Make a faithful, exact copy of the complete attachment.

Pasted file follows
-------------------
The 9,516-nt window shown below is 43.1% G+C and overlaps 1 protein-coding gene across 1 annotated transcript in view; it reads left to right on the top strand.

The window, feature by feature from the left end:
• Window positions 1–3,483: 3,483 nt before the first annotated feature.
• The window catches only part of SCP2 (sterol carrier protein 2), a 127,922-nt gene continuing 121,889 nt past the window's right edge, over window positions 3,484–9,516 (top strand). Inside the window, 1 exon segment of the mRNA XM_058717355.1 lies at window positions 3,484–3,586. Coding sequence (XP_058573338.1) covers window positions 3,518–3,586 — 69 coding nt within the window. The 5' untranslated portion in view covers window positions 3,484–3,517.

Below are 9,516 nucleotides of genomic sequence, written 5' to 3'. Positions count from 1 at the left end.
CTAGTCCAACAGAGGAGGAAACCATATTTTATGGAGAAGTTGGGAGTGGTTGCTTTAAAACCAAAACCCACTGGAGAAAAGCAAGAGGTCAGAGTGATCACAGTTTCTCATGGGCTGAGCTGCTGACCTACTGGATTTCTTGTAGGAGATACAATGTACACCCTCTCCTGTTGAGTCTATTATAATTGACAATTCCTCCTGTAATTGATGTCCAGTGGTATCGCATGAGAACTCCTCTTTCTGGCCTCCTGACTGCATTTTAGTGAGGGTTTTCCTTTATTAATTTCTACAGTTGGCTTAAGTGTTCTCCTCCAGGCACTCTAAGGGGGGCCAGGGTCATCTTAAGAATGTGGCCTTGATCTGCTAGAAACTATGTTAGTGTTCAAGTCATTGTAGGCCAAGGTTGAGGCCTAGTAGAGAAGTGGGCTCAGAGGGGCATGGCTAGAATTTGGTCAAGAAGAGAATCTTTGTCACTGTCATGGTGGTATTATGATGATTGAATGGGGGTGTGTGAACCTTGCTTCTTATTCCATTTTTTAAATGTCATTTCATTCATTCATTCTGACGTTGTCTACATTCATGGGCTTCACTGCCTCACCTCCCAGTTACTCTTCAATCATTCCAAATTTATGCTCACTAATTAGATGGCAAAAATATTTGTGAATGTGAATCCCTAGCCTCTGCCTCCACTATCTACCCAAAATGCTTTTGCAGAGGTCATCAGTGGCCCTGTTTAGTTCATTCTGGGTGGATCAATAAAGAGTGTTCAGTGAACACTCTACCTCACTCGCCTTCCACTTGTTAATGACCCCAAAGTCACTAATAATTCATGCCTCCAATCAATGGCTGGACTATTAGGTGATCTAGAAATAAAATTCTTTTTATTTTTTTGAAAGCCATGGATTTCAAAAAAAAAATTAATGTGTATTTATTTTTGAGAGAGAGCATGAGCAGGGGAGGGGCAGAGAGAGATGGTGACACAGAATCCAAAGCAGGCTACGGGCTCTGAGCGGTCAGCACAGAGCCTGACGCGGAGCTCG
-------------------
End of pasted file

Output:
The 9,516-nt window shown below is 43.1% G+C and overlaps 1 protein-coding gene across 1 annotated transcript in view; it reads left to right on the top strand.

The window, feature by feature from the left end:
• Window positions 1–3,483: 3,483 nt before the first annotated feature.
• The window catches only part of SCP2 (sterol carrier protein 2), a 127,922-nt gene continuing 121,889 nt past the window's right edge, over window positions 3,484–9,516 (top strand). Inside the window, 1 exon segment of the mRNA XM_058717355.1 lies at window positions 3,484–3,586. Coding sequence (XP_058573338.1) covers window positions 3,518–3,586 — 69 coding nt within the window. The 5' untranslated portion in view covers window positions 3,484–3,517.

Below are 9,516 nucleotides of genomic sequence, written 5' to 3'. Positions count from 1 at the left end.
CTAGTCCAACAGAGGAGGAAACCATATTTTATGGAGAAGTTGGGAGTGGTTGCTTTAAAACCAAAACCCACTGGAGAAAAGCAAGAGGTCAGAGTGATCACAGTTTCTCATGGGCTGAGCTGCTGACCTACTGGATTTCTTGTAGGAGATACAATGTACACCCTCTCCTGTTGAGTCTATTATAATTGACAATTCCTCCTGTAATTGATGTCCAGTGGTATCGCATGAGAACTCCTCTTTCTGGCCTCCTGACTGCATTTTAGTGAGGGTTTTCCTTTATTAATTTCTACAGTTGGCTTAAGTGTTCTCCTCCAGGCACTCTAAGGGGGGCCAGGGTCATCTTAAGAATGTGGCCTTGATCTGCTAGAAACTATGTTAGTGTTCAAGTCATTGTAGGCCAAGGTTGAGGCCTAGTAGAGAAGTGGGCTCAGAGGGGCATGGCTAGAATTTGGTCAAGAAGAGAATCTTTGTCACTGTCATGGTGGTATTATGATGATTGAATGGGGGTGTGTGAACCTTGCTTCTTATTCCATTTTTTAAATGTCATTTCATTCATTCATTCTGACGTTGTCTACATTCATGGGCTTCACTGCCTCACCTCCCAGTTACTCTTCAATCATTCCAAATTTATGCTCACTAATTAGATGGCAAAAATATTTGTGAATGTGAATCCCTAGCCTCTGCCTCCACTATCTACCCAAAATGCTTTTGCAGAGGTCATCAGTGGCCCTGTTTAGTTCATTCTGGGTGGATCAATAAAGAGTGTTCAGTGAACACTCTACCTCACTCGCCTTCCACTTGTTAATGACCCCAAAGTCACTAATAATTCATGCCTCCAATCAATGGCTGGACTATTAGGTGATCTAGAAATAAAATTCTTTTTATTTTTTTGAAAGCCATGGATTTCAAAAAAAAAATTAATGTGTATTTATTTTTGAGAGAGAGCATGAGCAGGGGAGGGGCAGAGAGAGATGGTGACACAGAATCCAAAGCAGGCTACGGGCTCTGAGCGGTCAGCACAGAGCCTGACGCGGAGCTCG